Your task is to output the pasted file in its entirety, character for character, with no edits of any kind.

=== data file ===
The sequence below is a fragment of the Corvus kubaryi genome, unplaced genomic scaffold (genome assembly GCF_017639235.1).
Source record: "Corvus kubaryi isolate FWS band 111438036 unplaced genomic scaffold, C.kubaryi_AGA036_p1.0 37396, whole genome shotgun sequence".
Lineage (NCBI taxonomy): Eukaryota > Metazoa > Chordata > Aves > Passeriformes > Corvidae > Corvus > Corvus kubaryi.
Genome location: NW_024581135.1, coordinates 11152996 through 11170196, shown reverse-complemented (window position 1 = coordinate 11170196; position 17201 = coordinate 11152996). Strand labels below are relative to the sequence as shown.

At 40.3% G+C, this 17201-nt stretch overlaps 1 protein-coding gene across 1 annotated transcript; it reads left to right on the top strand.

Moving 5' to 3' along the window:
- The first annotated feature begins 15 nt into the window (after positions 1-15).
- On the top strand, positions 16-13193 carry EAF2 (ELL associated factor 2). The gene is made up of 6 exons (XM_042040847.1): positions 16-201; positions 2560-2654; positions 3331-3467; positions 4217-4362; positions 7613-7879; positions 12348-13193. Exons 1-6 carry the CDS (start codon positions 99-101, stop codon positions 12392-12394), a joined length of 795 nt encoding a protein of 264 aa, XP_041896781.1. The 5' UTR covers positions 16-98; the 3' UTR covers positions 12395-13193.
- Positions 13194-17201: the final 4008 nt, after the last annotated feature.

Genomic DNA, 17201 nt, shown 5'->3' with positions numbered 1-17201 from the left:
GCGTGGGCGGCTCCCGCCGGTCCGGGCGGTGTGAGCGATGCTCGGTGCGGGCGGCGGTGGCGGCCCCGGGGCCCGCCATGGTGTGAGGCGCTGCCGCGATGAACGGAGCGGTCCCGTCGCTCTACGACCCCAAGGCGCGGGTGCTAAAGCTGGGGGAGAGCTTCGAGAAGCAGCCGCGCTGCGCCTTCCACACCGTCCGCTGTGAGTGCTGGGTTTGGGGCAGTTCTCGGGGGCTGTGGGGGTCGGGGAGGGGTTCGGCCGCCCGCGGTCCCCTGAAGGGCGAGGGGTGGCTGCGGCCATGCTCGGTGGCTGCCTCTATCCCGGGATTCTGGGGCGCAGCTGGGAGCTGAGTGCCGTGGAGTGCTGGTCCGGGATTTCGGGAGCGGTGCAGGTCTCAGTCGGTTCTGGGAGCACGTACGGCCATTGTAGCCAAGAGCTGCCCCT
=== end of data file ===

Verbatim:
The sequence below is a fragment of the Corvus kubaryi genome, unplaced genomic scaffold (genome assembly GCF_017639235.1).
Source record: "Corvus kubaryi isolate FWS band 111438036 unplaced genomic scaffold, C.kubaryi_AGA036_p1.0 37396, whole genome shotgun sequence".
Lineage (NCBI taxonomy): Eukaryota > Metazoa > Chordata > Aves > Passeriformes > Corvidae > Corvus > Corvus kubaryi.
Genome location: NW_024581135.1, coordinates 11152996 through 11170196, shown reverse-complemented (window position 1 = coordinate 11170196; position 17201 = coordinate 11152996). Strand labels below are relative to the sequence as shown.

At 40.3% G+C, this 17201-nt stretch overlaps 1 protein-coding gene across 1 annotated transcript; it reads left to right on the top strand.

Moving 5' to 3' along the window:
- The first annotated feature begins 15 nt into the window (after positions 1-15).
- On the top strand, positions 16-13193 carry EAF2 (ELL associated factor 2). The gene is made up of 6 exons (XM_042040847.1): positions 16-201; positions 2560-2654; positions 3331-3467; positions 4217-4362; positions 7613-7879; positions 12348-13193. Exons 1-6 carry the CDS (start codon positions 99-101, stop codon positions 12392-12394), a joined length of 795 nt encoding a protein of 264 aa, XP_041896781.1. The 5' UTR covers positions 16-98; the 3' UTR covers positions 12395-13193.
- Positions 13194-17201: the final 4008 nt, after the last annotated feature.

Genomic DNA, 17201 nt, shown 5'->3' with positions numbered 1-17201 from the left:
GCGTGGGCGGCTCCCGCCGGTCCGGGCGGTGTGAGCGATGCTCGGTGCGGGCGGCGGTGGCGGCCCCGGGGCCCGCCATGGTGTGAGGCGCTGCCGCGATGAACGGAGCGGTCCCGTCGCTCTACGACCCCAAGGCGCGGGTGCTAAAGCTGGGGGAGAGCTTCGAGAAGCAGCCGCGCTGCGCCTTCCACACCGTCCGCTGTGAGTGCTGGGTTTGGGGCAGTTCTCGGGGGCTGTGGGGGTCGGGGAGGGGTTCGGCCGCCCGCGGTCCCCTGAAGGGCGAGGGGTGGCTGCGGCCATGCTCGGTGGCTGCCTCTATCCCGGGATTCTGGGGCGCAGCTGGGAGCTGAGTGCCGTGGAGTGCTGGTCCGGGATTTCGGGAGCGGTGCAGGTCTCAGTCGGTTCTGGGAGCACGTACGGCCATTGTAGCCAAGAGCTGCCCCT